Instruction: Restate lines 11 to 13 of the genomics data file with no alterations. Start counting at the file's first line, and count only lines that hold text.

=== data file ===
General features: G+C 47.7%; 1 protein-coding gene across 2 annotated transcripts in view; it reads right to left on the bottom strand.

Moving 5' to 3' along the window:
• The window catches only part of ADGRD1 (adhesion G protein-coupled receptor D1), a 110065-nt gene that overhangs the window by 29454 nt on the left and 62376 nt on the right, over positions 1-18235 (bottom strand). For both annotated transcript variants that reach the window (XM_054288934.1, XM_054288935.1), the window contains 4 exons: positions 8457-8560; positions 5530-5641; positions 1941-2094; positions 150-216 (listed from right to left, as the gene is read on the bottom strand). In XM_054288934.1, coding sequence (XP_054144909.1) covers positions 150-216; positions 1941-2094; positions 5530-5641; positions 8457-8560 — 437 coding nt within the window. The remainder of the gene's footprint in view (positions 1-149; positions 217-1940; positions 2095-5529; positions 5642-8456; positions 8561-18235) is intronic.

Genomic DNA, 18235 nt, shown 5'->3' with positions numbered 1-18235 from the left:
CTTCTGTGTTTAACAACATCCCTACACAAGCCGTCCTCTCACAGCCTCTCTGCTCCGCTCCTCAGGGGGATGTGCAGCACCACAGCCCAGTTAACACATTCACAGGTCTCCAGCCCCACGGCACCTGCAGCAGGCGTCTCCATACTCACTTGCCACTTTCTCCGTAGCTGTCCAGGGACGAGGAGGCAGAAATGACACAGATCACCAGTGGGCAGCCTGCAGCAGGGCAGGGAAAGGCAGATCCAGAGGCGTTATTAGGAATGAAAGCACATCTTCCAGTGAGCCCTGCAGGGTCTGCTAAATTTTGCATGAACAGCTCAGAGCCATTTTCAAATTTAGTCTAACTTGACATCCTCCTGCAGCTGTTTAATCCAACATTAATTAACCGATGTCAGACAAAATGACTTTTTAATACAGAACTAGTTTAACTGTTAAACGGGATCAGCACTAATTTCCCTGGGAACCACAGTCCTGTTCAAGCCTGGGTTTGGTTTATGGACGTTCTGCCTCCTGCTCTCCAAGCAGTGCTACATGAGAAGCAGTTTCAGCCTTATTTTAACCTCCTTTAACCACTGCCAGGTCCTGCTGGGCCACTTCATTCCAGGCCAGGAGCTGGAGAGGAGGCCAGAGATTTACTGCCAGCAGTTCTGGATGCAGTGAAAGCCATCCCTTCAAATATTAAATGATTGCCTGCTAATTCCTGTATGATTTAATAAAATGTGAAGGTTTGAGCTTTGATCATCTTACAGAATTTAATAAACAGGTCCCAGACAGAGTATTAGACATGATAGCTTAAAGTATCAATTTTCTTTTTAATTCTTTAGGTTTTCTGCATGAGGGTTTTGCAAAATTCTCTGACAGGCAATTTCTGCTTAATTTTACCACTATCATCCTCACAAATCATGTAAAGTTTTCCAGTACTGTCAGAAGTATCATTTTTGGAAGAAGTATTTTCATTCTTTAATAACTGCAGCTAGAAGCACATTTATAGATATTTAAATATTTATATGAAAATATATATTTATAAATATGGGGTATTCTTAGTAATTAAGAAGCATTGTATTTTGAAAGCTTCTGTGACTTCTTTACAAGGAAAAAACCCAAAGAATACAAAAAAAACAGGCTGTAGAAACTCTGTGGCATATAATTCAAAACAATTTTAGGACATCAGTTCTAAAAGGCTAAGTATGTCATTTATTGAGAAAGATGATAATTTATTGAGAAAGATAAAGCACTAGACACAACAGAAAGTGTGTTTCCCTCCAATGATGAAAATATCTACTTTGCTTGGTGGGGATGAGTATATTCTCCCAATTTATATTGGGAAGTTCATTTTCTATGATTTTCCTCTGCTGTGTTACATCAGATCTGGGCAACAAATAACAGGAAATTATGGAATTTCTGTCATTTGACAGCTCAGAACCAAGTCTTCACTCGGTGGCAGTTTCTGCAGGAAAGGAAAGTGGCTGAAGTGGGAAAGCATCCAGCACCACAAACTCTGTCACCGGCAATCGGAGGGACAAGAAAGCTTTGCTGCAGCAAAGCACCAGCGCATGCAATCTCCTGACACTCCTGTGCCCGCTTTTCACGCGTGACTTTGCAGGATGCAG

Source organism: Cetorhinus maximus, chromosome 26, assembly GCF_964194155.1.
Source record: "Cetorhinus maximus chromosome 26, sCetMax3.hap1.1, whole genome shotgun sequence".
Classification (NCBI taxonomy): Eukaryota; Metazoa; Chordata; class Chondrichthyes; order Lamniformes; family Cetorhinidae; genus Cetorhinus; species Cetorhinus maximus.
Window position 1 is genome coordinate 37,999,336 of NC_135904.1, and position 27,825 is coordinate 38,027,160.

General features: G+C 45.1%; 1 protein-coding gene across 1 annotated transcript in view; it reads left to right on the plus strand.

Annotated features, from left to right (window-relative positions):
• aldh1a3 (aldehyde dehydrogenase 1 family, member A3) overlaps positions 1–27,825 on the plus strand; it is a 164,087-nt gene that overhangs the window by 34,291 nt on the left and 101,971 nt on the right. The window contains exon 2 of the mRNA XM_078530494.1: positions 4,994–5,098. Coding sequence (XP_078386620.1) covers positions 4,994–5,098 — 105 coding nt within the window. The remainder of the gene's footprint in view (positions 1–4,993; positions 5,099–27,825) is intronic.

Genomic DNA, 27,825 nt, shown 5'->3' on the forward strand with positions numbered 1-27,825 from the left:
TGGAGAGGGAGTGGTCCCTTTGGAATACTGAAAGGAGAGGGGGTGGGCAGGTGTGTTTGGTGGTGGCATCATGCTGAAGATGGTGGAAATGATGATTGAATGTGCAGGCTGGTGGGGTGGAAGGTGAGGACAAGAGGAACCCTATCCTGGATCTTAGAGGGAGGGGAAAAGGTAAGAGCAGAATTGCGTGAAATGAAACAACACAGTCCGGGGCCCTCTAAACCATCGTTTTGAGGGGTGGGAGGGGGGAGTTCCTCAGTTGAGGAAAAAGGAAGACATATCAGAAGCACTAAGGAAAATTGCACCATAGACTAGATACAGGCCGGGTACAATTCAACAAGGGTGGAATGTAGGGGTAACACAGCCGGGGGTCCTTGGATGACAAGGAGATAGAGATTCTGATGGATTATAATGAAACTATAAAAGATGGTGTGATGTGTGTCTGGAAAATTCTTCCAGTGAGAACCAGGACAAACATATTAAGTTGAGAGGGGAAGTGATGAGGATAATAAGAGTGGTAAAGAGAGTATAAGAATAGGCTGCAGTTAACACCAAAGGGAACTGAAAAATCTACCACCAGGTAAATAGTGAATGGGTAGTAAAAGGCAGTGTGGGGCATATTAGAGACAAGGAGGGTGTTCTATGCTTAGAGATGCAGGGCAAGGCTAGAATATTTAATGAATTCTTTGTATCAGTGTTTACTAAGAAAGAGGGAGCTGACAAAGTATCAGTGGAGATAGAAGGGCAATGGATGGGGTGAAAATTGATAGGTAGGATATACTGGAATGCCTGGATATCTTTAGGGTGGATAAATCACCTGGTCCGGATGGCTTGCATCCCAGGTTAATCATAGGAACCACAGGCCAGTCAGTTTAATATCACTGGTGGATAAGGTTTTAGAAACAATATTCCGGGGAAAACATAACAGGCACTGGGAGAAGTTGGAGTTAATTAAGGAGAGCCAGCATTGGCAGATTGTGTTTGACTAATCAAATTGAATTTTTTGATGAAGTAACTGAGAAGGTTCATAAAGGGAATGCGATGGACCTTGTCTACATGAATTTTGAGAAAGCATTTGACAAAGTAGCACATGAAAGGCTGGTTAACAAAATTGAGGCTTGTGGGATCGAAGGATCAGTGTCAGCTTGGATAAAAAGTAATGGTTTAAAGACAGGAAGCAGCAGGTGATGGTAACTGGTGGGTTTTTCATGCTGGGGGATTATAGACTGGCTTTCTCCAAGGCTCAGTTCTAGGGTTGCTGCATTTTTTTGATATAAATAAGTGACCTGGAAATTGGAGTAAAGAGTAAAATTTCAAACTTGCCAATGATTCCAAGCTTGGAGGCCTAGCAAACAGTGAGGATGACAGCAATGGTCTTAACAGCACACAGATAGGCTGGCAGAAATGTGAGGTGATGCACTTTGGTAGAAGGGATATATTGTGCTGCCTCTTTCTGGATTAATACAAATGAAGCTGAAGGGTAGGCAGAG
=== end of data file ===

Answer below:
Annotated features, from left to right (window-relative positions):
• aldh1a3 (aldehyde dehydrogenase 1 family, member A3) overlaps positions 1–27,825 on the plus strand; it is a 164,087-nt gene that overhangs the window by 34,291 nt on the left and 101,971 nt on the right. The window contains exon 2 of the mRNA XM_078530494.1: positions 4,994–5,098. Coding sequence (XP_078386620.1) covers positions 4,994–5,098 — 105 coding nt within the window. The remainder of the gene's footprint in view (positions 1–4,993; positions 5,099–27,825) is intronic.

Genomic DNA, 27,825 nt, shown 5'->3' on the forward strand with positions numbered 1-27,825 from the left: